Starter Grant for clinical lecturers awardee

University of Liverpool

Using genomics to prevent lameness-causing foot lesions in dairy cattle

To celebrate the 10 year anniversary of the Starter Grants for Clinical Lecturers scheme we are pleased to feature case studies of past and present Starter Grant awardees. Dr George Oikonomou was awarded a Starter Grant for Clinical Lecturers in 2016. Here he explains how the award has helped him to generate preliminary data to support further funding applications. He also highlights some of the main achievements of his research career so far.

 

Can you give us an overview of your research?

I am a Cattle Health Specialist and Senior Lecturer in Livestock Health and Welfare. During my PhD, I investigated the genetics of energy balance and reproduction in Holstein cows. As a Research Associate at Cornell University, I became involved in research projects on dairy cattle lameness, mastitis, and reproductive diseases and was also introduced to the fascinating world of microbiomics. I was a co-investigator in a USDA-funded grant that aimed to study the dynamics of the mammary microbiota during and after intra-mammary infection. I am currently studying dairy cattle lameness using 'omics' approaches.

What has the impact of your Starter Grant been so far?

The proposed project aims to explore the possibility of identifying cattle genes associated with their susceptibility to lameness-causing foot lesions. This study could improve our understanding of lameness-causing lesions while genomic selection of cows for resistance to lameness may be feasible and contribute to the reduction of lesion prevalence. We followed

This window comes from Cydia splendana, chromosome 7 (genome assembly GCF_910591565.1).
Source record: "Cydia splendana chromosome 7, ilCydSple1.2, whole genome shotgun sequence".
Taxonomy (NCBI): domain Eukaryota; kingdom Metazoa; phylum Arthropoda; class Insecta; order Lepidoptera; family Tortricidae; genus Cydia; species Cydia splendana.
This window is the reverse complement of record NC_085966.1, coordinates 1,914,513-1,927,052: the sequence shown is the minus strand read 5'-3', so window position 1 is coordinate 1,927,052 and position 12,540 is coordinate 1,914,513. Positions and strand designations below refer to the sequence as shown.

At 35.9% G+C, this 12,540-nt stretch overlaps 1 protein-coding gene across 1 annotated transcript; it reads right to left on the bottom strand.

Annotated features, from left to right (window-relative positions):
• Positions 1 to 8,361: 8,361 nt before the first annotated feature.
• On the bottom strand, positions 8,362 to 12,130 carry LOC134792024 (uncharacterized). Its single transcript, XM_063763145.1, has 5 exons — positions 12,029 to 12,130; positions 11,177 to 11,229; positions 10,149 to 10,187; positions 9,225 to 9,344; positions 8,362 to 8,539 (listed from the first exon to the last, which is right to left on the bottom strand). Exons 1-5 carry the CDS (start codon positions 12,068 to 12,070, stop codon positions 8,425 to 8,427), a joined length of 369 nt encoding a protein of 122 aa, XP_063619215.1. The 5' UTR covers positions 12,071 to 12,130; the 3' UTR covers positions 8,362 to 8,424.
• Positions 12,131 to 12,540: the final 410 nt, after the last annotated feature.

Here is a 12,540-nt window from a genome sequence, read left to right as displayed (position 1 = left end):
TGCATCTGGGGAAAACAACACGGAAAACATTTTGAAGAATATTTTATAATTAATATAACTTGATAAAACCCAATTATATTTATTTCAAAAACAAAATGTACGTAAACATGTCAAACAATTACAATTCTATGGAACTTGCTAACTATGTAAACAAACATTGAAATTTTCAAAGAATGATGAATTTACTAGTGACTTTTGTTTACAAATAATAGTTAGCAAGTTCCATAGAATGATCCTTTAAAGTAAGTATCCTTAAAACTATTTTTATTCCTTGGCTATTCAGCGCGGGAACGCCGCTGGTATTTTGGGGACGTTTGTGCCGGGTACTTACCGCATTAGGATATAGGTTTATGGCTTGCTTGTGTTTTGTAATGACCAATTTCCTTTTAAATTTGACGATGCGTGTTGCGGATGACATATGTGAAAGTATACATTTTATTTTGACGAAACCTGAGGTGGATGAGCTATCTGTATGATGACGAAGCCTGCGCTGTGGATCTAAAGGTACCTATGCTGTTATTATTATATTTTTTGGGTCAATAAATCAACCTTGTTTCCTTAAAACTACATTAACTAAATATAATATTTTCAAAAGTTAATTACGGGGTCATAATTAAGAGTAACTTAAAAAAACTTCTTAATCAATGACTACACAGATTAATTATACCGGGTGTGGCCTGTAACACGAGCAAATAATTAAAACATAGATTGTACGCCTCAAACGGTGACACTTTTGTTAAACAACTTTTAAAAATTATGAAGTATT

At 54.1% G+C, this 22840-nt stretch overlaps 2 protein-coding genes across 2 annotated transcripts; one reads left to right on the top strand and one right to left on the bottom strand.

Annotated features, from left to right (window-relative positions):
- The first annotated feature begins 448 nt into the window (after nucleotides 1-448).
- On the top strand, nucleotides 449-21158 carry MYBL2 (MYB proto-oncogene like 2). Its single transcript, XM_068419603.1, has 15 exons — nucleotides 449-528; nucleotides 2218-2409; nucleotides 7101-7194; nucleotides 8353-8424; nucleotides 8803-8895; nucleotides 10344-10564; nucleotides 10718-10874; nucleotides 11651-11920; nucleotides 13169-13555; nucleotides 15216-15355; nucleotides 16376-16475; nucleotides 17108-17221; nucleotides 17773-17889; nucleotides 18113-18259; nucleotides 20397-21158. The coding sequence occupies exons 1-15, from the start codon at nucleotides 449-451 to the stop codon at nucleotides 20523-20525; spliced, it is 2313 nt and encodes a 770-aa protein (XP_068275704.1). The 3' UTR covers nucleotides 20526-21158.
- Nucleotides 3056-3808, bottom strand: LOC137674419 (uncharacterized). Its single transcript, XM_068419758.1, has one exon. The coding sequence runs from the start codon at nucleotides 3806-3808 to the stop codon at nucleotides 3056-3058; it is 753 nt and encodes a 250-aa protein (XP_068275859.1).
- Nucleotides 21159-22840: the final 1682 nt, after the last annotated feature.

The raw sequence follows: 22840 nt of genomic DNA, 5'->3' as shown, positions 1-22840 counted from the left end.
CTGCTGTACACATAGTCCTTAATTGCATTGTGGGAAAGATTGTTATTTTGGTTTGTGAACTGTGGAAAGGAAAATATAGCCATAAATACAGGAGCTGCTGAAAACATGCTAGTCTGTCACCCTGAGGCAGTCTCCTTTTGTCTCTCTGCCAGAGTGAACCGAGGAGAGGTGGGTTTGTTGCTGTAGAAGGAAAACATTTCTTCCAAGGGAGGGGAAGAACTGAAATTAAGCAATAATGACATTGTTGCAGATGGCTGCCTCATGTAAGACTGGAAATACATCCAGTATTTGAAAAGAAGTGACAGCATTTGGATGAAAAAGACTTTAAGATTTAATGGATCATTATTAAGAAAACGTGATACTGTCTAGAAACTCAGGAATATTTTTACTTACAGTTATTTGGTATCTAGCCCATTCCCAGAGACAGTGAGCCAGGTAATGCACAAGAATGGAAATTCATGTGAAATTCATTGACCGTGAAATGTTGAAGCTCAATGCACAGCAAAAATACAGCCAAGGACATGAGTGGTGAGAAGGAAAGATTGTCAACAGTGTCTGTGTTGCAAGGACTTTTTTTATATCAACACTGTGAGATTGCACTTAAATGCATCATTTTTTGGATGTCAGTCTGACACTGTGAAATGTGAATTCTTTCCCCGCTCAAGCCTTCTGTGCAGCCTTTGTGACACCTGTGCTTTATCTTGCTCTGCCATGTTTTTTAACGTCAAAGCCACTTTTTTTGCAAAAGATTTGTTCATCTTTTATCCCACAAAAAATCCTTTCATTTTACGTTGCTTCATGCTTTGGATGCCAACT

more than 500 animals and recorded any lameness causing lesions in detail. These animals have already been genotyped and we are now performing genome wide association analyses. Preliminary results are promising and suggest the existence of significant genetic variation in all the studied traits.

Why did you apply for a Starter Grant and what appealed to you about the scheme?

The Starter Grant represented an excellent opportunity for me to generate good quality preliminary data and support a larger grant application which has worked really well.

What’s next for you and your research?

My institute has recently recognised the potential of my research career and reduced my teaching time to give me more research time. In collaboration with the Scottish Rural College and the Royal Veterinary College, and funded by BBSRC, I will be conducting a large scale study on the aetiopathogenesis and the genomic architecture of lameness-causing foot lesions.

 

Research highlights

  • Successful BBSRC Responsive Mode grant application in 2018
  • Promotion to Senior Lecturer in 2018
  • Two presentations at international conferences

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